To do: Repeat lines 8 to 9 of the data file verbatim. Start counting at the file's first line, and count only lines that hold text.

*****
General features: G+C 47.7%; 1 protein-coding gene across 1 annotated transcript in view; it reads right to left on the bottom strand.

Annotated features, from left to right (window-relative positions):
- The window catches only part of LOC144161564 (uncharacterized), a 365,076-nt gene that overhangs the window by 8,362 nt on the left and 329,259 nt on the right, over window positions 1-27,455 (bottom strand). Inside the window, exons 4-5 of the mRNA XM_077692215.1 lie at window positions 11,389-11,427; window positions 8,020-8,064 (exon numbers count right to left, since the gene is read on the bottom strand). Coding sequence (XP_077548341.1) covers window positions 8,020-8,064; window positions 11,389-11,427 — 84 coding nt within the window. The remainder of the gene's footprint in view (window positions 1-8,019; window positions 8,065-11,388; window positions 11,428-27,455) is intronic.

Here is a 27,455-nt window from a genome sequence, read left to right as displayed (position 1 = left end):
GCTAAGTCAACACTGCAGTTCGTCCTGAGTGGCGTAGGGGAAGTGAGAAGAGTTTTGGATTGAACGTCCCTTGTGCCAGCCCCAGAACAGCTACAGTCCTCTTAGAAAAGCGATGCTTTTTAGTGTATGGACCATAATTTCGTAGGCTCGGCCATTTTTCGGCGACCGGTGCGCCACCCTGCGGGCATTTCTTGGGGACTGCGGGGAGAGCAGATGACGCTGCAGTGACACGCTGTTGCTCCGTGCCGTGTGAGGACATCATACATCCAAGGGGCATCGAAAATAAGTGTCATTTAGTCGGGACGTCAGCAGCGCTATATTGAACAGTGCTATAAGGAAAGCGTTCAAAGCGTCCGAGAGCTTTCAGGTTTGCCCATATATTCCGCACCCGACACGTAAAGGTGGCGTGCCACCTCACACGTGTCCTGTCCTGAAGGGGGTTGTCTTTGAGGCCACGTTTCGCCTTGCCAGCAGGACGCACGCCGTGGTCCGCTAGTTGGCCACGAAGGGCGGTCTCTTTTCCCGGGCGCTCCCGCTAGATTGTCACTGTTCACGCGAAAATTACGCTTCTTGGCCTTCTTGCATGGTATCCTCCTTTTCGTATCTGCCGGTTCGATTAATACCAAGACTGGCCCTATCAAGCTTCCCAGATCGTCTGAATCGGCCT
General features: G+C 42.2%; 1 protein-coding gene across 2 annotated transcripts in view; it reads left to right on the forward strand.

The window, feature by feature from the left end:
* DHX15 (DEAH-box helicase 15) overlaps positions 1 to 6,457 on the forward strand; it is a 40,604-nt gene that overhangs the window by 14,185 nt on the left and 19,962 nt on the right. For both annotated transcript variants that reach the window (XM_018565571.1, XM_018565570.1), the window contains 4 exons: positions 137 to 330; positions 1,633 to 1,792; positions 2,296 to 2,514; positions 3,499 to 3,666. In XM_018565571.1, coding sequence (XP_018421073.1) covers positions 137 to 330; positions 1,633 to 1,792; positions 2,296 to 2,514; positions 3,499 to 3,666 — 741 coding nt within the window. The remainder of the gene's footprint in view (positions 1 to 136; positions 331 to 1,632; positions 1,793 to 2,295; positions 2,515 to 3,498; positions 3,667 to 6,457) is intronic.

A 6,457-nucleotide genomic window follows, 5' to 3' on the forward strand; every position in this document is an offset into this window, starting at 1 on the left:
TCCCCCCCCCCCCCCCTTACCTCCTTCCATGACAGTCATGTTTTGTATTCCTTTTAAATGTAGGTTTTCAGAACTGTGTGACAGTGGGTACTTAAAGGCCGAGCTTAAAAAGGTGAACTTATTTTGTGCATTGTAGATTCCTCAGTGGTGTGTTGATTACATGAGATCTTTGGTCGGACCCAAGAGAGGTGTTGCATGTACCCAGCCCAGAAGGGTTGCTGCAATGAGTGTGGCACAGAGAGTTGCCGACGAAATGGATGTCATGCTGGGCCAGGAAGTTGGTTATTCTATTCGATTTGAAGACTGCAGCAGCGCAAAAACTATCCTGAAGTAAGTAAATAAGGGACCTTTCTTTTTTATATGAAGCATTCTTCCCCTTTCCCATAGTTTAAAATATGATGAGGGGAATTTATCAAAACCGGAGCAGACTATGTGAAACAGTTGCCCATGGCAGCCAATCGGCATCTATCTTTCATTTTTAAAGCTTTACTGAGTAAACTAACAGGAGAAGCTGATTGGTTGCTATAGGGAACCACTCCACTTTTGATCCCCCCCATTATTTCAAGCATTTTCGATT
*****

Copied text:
* DHX15 (DEAH-box helicase 15) overlaps positions 1 to 6,457 on the forward strand; it is a 40,604-nt gene that overhangs the window by 14,185 nt on the left and 19,962 nt on the right. For both annotated transcript variants that reach the window (XM_018565571.1, XM_018565570.1), the window contains 4 exons: positions 137 to 330; positions 1,633 to 1,792; positions 2,296 to 2,514; positions 3,499 to 3,666. In XM_018565571.1, coding sequence (XP_018421073.1) covers positions 137 to 330; positions 1,633 to 1,792; positions 2,296 to 2,514; positions 3,499 to 3,666 — 741 coding nt within the window. The remainder of the gene's footprint in view (positions 1 to 136; positions 331 to 1,632; positions 1,793 to 2,295; positions 2,515 to 3,498; positions 3,667 to 6,457) is intronic.

A 6,457-nucleotide genomic window follows, 5' to 3' on the forward strand; every position in this document is an offset into this window, starting at 1 on the left: